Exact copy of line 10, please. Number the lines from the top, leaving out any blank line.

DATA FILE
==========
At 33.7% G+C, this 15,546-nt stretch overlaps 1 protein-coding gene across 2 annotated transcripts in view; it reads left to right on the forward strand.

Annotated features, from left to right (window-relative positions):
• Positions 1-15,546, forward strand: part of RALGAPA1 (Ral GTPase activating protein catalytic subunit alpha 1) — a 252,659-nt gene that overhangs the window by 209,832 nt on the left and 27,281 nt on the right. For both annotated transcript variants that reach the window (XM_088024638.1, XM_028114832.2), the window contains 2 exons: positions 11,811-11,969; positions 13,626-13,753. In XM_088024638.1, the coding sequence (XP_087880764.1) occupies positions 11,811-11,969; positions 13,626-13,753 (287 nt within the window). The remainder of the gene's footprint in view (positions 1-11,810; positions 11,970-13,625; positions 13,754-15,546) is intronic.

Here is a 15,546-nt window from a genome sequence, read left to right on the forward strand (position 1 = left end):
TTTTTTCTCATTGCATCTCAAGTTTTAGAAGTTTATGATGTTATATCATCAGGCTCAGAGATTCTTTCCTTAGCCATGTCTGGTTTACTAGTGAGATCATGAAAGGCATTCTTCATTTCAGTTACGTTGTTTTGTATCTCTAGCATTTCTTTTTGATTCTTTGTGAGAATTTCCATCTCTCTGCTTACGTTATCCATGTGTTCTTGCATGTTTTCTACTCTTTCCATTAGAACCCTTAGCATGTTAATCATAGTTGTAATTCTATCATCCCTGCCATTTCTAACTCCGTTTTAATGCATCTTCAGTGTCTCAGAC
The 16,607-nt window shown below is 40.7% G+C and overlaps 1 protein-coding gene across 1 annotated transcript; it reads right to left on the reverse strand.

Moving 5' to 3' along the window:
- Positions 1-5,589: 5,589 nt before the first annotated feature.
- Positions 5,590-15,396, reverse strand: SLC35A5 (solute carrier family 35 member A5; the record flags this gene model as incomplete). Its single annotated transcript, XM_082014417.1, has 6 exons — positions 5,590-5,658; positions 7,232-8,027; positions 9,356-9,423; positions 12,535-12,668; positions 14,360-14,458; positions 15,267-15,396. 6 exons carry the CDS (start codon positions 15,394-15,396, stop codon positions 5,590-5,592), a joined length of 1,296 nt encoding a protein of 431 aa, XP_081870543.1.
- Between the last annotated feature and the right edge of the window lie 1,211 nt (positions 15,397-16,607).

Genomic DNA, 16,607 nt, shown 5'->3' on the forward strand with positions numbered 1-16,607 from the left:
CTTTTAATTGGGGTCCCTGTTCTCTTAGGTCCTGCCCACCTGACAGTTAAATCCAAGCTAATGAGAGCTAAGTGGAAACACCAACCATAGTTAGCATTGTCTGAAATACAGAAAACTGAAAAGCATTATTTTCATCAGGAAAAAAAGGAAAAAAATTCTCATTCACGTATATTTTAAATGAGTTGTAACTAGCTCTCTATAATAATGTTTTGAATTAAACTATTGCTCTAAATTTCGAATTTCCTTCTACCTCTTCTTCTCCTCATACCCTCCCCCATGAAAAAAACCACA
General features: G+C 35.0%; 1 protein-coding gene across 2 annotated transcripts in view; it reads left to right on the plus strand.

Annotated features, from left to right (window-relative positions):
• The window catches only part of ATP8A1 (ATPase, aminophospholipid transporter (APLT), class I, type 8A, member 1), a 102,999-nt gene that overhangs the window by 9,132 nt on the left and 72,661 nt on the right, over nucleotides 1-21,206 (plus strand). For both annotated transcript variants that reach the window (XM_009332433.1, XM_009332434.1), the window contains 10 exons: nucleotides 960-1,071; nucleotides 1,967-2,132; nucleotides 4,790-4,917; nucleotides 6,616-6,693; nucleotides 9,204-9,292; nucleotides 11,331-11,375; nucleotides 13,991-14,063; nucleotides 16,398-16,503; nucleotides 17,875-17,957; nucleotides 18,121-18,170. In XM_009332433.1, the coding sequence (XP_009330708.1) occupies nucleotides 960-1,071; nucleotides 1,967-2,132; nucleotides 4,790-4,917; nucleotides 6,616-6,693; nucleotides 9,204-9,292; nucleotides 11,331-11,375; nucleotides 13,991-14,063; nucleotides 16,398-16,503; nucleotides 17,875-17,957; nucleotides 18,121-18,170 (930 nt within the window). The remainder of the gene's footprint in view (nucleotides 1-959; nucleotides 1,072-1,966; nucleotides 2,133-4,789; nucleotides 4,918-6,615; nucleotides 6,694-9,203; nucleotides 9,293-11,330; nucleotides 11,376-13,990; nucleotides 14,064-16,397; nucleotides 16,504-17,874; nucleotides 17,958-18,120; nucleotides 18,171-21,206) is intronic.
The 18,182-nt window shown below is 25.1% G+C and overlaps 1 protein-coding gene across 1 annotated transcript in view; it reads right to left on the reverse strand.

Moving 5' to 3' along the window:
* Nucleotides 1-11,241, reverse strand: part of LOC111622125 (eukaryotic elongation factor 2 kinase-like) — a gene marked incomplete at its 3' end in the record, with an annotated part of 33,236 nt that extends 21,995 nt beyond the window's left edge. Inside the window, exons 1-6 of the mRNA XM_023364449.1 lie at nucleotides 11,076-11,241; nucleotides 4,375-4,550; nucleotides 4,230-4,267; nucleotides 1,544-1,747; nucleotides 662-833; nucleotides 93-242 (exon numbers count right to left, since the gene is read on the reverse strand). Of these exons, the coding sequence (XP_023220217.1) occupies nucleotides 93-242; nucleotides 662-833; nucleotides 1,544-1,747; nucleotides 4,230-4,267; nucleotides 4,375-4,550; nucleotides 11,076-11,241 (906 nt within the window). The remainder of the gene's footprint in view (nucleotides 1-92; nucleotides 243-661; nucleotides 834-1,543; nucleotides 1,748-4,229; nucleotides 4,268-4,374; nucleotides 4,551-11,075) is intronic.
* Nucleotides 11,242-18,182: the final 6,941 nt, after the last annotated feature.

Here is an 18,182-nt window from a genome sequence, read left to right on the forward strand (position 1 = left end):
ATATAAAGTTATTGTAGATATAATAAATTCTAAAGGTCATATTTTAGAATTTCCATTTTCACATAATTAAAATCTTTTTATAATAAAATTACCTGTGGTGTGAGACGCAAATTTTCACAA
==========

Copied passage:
- Between the last annotated feature and the right edge of the window lie 1,211 nt (positions 15,397-16,607).